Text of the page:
The Bank of England (BoE) defines inflation simply as a term used by economists to “describe the increase in prices over time”.
Rising costs in goods and services on the UK high street indicate that the value of the British pound is in decline, which in turn means a reduction in consumers’ purchasing power and therefore their quality of life, as they are discouraged from spending more than they can afford.
This in turn eats into national economic growth.
“A healthy economy needs to have a low and stable rate of inflation,” the central bank explains. “The government sets a target for how much prices overall should go up each year in the UK. That target is 2 per cent. It’s the Bank of England’s job to keep inflation at that target.
“A little bit of inflation is helpful. But high and unstable rates of inflation can be harmful. If prices are unpredictable, it is difficult for people to plan how much they can spend, save or invest.
“In extreme cases, high and volatile inflation can cause an economy to collapse. Zimbabwe is a good example. It experienced this in 2007-2009 when the price level increased by around 80 billion per cent in a single month. As a result, people simply refused to use Zimbabwean banknotes and the economy ground to a halt.”
The BoE sets monetary policy to exert control and prevent such situations arising, primarily through managing interest rates.
“Higher interest rates make it more expensive for people to borrow money and encourage them to save. That means that overall, they will tend to spend less,” the bank continues.
“If people on the whole spend less on goods and services, prices will tend to rise more slowly. That lowers the rate of inflation.”
In Britain, inflation is measured monthly by the Office for National Statistics (ONS), which checks the price of 700 typical goods and services that UK consumers regularly spend money on, from bread and milk to cars and foreign holidays.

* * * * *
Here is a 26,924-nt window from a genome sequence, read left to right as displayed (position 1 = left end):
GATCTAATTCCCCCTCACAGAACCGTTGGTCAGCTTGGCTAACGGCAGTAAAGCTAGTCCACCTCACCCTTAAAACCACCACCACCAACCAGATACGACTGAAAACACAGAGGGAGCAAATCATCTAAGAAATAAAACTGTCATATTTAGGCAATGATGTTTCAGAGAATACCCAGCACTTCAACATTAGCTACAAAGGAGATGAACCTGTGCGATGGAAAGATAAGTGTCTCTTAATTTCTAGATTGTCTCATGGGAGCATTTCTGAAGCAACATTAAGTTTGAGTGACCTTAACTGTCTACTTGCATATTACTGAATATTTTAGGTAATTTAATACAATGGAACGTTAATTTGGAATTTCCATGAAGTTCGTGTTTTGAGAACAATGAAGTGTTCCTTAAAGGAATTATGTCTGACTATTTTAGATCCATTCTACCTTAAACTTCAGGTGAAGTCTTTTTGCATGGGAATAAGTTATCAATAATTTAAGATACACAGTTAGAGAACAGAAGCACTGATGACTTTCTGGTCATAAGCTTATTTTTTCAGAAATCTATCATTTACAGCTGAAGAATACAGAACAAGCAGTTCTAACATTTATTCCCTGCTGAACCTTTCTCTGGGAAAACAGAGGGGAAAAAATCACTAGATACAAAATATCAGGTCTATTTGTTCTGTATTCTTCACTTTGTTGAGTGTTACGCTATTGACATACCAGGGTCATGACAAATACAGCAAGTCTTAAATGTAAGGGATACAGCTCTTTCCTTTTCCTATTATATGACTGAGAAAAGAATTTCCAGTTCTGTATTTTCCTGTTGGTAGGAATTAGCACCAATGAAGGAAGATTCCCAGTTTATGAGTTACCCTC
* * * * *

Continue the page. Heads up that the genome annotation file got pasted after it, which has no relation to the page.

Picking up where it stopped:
The total price of a “basket” of such items is calculated to give us the Consumer Price Index (CPI), which is compared to its equivalent a year earlier to reveal how much the rate of inflation has risen over the past 12 months.
In its most recent announcement on 14 September, the ONS revealed that the UK’s rate of inflation fell to 9.9 per cent in August, down from 10.1 per cent in July.
The slight drop comes a month after Britain‘s rate of inflation rose to a new 40-year high, putting more pressure on families struggling with the cost of living crisis. Although experts predicted that the figure would remain unchanged in August, downward pressure was put on the inflation rate by the falling price of fuel.
“The easing in the annual inflation rate in August 2022 reflected principally a fall in the price of motor fuels in the transport part of the index,” the ONS said.
In repsonse, the BoE duly raised interest rates on 22 September by another 0.5 per cent to 2.25 per cent in the hope of reining in that high rate of inflation, an increase that was smaller than expected but which will nevertheless mean nearly £600 added to the annual average tracker mortgage, with experts predicting further rises to come.
Despite its falling back below 10 per cent, George Lagarias, chief economist at accountancy firm Mazars, said inflation would not drop off significantly for some time.
“Higher energy prices for all the previous months have fully fed into most supply chains and it will take months of lower oil for end-consumer prices to meaningfully come down again. Inflation may well remain a central theme until at least the end of the year,” he said.
“However, input costs have begun to drop and we should see this feeding into general prices eventually.”
Meanwhile, Eurozone inflation rose to 9.1 per cent in August, still high but not quite so severe as Britain’s, despite the EU facing many of the same challenges as the UK.